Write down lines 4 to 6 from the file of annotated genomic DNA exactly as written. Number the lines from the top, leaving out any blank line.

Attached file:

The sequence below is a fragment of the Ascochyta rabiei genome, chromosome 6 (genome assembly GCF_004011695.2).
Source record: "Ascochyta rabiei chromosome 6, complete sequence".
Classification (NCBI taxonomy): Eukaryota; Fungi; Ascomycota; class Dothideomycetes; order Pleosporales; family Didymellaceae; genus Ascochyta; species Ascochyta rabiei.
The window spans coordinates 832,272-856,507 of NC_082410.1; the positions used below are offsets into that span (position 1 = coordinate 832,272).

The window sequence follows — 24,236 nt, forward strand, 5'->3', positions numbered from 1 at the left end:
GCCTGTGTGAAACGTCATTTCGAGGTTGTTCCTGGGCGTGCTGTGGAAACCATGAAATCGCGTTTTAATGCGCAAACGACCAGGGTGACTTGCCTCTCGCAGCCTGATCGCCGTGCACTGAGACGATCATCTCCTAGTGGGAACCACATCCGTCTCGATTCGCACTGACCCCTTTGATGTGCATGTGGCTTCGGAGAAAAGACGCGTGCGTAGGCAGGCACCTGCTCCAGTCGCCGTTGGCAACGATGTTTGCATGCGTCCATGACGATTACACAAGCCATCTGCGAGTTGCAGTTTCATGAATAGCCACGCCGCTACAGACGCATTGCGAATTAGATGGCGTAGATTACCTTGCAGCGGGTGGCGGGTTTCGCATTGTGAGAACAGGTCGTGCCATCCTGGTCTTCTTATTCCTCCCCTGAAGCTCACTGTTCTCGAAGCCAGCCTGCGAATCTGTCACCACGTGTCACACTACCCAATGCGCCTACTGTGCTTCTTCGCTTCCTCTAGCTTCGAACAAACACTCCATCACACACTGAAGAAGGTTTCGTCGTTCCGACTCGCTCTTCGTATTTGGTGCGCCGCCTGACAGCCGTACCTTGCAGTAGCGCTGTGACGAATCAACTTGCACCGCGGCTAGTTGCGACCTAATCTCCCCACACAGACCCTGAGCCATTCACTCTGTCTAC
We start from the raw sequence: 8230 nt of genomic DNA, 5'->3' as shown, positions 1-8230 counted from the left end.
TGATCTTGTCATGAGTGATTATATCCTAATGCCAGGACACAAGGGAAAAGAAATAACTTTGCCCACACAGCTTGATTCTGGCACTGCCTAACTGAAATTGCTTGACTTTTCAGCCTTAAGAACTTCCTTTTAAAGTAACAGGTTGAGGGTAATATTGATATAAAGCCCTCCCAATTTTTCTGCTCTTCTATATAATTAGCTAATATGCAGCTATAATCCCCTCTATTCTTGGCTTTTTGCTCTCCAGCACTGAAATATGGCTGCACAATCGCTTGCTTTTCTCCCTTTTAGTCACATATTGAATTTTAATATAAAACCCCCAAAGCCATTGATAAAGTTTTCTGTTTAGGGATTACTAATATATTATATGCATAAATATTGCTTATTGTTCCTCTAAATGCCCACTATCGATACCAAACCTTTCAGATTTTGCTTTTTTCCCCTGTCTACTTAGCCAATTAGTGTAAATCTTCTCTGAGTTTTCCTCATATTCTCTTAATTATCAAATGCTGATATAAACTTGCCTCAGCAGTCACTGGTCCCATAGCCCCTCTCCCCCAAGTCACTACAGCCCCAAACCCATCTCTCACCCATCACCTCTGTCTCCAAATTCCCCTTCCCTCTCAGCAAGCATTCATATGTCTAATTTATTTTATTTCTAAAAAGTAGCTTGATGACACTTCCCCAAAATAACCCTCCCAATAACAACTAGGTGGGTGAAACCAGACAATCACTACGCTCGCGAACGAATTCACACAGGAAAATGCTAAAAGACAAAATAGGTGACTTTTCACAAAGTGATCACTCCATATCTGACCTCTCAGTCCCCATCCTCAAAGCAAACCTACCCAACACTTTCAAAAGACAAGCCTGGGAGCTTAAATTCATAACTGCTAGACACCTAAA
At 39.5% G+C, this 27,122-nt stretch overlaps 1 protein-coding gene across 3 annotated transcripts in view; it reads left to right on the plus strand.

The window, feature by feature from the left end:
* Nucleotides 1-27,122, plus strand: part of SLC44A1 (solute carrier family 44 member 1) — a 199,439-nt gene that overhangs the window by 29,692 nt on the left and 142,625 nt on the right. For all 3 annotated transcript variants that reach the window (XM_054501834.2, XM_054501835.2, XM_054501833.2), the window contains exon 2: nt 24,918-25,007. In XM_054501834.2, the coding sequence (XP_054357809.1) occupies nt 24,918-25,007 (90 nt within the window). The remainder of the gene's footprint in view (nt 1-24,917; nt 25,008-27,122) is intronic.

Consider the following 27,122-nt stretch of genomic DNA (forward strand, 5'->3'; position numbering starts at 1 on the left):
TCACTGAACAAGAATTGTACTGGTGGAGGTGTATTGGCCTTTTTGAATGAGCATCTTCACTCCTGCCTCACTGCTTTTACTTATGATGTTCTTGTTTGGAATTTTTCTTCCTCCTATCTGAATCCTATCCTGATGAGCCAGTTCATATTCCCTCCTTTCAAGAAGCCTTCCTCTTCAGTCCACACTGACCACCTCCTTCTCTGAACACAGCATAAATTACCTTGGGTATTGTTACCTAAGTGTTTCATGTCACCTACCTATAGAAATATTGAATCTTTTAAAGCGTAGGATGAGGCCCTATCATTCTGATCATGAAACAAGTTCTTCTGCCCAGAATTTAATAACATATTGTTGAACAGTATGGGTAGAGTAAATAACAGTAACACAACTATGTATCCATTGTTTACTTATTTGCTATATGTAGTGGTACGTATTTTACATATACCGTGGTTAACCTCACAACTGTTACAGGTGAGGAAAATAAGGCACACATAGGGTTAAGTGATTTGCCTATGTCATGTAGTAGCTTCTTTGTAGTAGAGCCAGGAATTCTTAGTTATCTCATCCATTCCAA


The window spans coordinates 832,272-856,507 of NC_082410.1; the positions used below are offsets into that span (position 1 = coordinate 832,272).

The window sequence follows — 24,236 nt, forward strand, 5'->3', positions numbered from 1 at the left end:
GCCTGTGTGAAACGTCATTTCGAGGTTGTTCCTGGGCGTGCTGTGGAAACCATGAAATCGCGTTTTAATGCGCAAACGACCAGGGTGACTTGCCTCTCGCAGCCTGATCGCCGTGCACTGAGACGATCATCTCCTAGTGGGAACCACATCCGTCTCGATTCGCACTGACCCCTTTGATGTGCATGTGGCTTCGGAGAAAAGACGCGTGCGTAGGCAGGCACCTGCTCCAGTCGCCGTTGGCAACGATGTTTGCATGCGTCCATGACGATTACACAAGCCATCTGCGAGTTGCAGTTTCATGAATAGCCACGCCGCTACAGACGCATTGCGAATTAGATGGCGTAGATTACCTTGCAGCGGGTGGCGGGTTTCGCATTGTGAGAACAGGTCGTGCCATCCTGGTCTTCTTATTCCTCCCCTGAAGCTCACTGTTCTCGAAGCCAGCCTGCGAATCTGTCACCACGTGTCACACTACCCAATGCGCCTACTGTGCTTCTTCGCTTCCTCTAGCTTCGAACAAACACTCCATCACACACTGAAGAAGGTTTCGTCGTTCCGACTCGCTCTTCGTATTTGGTGCGCCGCCTGACAGCCGTACCTTGCAGTAGCGCTGTGACGAATCAACTTGCACCGCGGCTAGTTGCGACCTAATCTCCCCACACAGACCCTGAGCCATTCACTCTGTCTAC